World's Second Most Popular Browser Has Been Killing Your Laptop Battery For Years

There is a problem with Google Chrome on Microsoft Windows that is potentially very bad news for laptop users.

Google Chrome is the browser of choice for many around the world, but there is a problem with Chrome for Windows that is potentially very bad news for laptop users

Google’s Chrome is the second most popular web browser

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Besides slowing your laptop down, Google Chrome can drastically affect your laptop battery life, Forbes reports

Chrome's battery drain problem was brought to wider attention by Forbes contributor Ian Morris, who noticed that Chrome for Windows was using considerably more power than other browsers. The issue, he wrote, is that Chrome doesn't return the system's processor to an idle state when it's not doing anything. Instead, Chrome sets a high “system clock tick rate” of 1 millisecond, and leaves it at that rate, even if the browser's just running the background.

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This is something that Windows uses internally that you won’t hear about unless you go looking. What Chrome does, as soon as it is opened, is set the rate to 1.000ms. The idle, under Windows, should be 15.625ms. The numbers are a bit confusing, but it’s what’s happening that matters here rather than the figures themselves.

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What is a clock tick anyway, and why does it matter?

In an OS like Windows, events are often set to run at intervals. To save power, the processor sleeps when nothing needs attention, and wakes at predefined intervals. This interval is what Chrome adjusts in Windows, so reducing it to 1.000ms means that the system is waking far more often than at 15.625ms. In fact, at 1.000ms the processor is waking 1000 times per second. The default, of 15.625ms means the processor wakes just 64 times per second to check on events that need attention.

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Microsoft itself says that tick rates of 1.000ms might increase power consumption by “as much as 25 per cent”. It’s also a problem because, by its very nature, the system tick rate is global, meaning that one application is able to spoil everything, and because regular users don’t care about tick rates, most of us would never know this was a problem.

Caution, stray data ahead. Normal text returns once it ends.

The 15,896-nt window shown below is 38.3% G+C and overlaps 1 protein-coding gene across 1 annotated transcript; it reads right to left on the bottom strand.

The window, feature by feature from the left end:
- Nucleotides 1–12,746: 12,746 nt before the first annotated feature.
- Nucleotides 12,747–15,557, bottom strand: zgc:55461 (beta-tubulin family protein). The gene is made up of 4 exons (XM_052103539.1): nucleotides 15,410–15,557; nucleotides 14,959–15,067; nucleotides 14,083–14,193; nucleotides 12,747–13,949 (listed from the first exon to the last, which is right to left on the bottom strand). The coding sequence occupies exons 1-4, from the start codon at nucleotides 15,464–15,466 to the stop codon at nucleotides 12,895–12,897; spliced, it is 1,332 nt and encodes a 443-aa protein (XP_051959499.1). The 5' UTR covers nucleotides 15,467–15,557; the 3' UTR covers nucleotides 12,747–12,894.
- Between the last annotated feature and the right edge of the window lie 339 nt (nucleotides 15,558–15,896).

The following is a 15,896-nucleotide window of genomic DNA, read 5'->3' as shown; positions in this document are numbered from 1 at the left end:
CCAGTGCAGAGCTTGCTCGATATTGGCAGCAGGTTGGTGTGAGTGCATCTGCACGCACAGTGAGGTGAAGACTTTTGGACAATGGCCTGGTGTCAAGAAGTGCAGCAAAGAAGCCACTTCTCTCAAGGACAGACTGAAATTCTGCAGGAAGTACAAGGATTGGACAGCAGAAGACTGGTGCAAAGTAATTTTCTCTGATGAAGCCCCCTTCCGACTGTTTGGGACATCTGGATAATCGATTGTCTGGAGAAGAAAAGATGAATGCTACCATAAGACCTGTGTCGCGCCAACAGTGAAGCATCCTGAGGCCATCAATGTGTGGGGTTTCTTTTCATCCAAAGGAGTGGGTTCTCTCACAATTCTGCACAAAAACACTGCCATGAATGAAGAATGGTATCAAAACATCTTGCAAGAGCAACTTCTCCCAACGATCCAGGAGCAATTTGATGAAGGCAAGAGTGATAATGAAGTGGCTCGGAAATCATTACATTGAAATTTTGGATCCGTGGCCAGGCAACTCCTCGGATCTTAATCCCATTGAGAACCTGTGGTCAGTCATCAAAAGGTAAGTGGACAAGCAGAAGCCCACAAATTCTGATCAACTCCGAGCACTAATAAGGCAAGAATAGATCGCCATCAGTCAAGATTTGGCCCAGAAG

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So, what about other browsers?

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Well, when you open the most recent version of Internet Explorer, the rate stays at 15.625ms until the browser needs to do something where the rate must increase.

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If you go to YouTube, say, and play a video IE will increase the rate to 1.00ms. When you shut that tab, and carry on with normal browsing, it will return to 15.625ms.

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In Chrome though, it is increasing the rate as soon as the browser is opened, and it keeps it high until you shut the browser completely.

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More damning to Google is the fact that this bug was first reported in 2010, but failed to gain any significant bug reports to the Chromium team until November 2012

It has, for the most part, been ignored. The first report was in 2010, but the last confirmed bug addition was made yesterday. If Google doesn’t take the problem seriously, then the bug will remain, and Windows laptops running Chrome will drain the battery faster than the same machine running Internet Explorer or Firefox.

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However, now that the issue has received widespread public attention, Google confirmed that the Chrome team is on the case, having bumped up the bug report to "priority one" internally

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In a statement to PCWorld, the company noted that the bug has been assigned internally, and that the Chrome team is working to fix it—though only after Morris shined a spotlight on the issue. The long-standing bug report has been bumped up to priority one.

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In the meantime, consider shutting down Chrome when you're not using it on your laptop, or trying out a different browser.

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